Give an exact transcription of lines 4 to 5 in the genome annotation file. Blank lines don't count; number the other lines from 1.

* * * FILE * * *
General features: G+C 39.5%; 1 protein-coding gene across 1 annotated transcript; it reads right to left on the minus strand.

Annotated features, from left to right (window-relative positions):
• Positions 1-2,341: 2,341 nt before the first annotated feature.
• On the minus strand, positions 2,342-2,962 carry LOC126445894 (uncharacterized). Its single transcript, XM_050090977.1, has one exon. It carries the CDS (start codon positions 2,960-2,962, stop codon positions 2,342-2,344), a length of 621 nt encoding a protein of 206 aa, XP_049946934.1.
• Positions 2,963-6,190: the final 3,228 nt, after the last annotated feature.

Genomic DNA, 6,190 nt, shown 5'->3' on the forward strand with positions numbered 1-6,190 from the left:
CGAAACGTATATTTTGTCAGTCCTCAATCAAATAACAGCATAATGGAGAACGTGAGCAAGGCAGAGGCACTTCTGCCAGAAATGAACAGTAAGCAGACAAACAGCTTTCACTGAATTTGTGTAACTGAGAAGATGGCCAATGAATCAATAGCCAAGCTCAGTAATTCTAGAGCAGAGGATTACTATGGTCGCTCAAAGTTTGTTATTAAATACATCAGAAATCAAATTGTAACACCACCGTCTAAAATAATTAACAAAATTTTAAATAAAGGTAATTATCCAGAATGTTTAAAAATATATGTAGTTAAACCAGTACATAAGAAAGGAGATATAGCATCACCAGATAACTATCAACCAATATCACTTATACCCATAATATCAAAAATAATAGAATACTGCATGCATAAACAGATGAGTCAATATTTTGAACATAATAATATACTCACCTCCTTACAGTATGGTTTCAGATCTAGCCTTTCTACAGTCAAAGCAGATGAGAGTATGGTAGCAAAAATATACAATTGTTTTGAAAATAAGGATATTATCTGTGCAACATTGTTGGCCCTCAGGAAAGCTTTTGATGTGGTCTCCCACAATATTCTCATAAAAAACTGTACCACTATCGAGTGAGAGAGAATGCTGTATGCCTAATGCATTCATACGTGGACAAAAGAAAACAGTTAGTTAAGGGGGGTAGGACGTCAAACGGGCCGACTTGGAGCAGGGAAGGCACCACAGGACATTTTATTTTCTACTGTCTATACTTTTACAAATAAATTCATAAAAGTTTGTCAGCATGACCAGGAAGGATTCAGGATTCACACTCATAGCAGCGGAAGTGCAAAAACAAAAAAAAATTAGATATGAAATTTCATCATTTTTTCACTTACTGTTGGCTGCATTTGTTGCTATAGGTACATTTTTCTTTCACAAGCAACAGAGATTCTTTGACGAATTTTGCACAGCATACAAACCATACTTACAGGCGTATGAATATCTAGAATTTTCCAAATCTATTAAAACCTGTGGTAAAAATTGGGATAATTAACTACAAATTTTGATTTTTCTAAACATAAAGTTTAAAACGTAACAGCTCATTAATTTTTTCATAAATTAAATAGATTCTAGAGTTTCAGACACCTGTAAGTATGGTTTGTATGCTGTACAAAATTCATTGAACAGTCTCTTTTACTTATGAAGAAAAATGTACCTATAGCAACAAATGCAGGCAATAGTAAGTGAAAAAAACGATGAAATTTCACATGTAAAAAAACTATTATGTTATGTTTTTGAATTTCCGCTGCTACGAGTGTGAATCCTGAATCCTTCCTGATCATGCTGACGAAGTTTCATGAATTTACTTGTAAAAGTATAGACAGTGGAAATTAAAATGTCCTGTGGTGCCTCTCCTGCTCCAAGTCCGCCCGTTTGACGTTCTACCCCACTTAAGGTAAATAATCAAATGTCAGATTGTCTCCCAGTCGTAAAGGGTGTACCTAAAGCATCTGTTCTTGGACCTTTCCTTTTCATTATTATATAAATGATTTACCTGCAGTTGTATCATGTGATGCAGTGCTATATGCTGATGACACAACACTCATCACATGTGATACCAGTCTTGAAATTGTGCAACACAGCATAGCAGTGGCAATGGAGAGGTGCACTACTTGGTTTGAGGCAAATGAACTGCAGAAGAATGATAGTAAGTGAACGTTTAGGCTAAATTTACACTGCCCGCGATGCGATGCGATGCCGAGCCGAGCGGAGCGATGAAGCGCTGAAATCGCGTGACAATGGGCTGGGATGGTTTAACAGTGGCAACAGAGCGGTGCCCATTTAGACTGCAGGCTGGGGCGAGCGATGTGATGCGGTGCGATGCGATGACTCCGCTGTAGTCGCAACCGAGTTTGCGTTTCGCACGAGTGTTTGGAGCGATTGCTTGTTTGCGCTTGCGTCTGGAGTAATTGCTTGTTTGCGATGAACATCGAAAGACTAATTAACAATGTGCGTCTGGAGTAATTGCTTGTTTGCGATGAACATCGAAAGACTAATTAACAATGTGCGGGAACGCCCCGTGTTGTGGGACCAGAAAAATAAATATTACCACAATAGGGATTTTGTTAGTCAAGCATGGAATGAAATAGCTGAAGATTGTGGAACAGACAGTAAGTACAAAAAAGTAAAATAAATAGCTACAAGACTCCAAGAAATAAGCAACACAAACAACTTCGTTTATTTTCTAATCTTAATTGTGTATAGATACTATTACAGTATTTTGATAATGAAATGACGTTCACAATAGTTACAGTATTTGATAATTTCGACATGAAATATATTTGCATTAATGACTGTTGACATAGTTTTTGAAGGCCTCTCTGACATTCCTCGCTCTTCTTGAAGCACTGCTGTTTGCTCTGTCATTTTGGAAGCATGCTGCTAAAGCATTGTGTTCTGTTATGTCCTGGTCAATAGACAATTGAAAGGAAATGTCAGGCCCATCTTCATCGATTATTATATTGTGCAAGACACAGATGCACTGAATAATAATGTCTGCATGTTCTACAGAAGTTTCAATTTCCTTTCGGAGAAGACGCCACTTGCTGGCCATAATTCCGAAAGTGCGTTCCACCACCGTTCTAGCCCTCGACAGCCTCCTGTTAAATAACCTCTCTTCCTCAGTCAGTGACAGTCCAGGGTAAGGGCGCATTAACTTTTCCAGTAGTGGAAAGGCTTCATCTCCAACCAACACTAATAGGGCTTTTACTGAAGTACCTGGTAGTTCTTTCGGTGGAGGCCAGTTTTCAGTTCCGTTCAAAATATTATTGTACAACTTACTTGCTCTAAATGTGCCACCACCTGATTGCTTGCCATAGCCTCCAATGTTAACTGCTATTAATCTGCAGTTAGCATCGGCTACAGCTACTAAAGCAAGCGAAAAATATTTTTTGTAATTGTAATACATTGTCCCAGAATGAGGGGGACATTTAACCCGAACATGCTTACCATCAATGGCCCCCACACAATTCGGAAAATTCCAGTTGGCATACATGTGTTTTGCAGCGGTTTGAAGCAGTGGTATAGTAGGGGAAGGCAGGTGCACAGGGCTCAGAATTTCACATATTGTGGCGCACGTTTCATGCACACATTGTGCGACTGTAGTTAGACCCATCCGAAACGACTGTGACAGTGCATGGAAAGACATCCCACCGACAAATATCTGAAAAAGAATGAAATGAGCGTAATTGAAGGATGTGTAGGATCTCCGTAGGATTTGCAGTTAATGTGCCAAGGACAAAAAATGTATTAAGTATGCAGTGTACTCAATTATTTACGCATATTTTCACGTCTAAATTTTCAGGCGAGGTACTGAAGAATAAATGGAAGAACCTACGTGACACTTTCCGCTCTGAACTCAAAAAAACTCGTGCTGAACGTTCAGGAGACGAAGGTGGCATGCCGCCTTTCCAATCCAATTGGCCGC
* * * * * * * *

• On the minus strand, positions 2,342-2,962 carry LOC126445894 (uncharacterized). Its single transcript, XM_050090977.1, has one exon. It carries the CDS (start codon positions 2,960-2,962, stop codon positions 2,342-2,344), a length of 621 nt encoding a protein of 206 aa, XP_049946934.1.
• Positions 2,963-6,190: the final 3,228 nt, after the last annotated feature.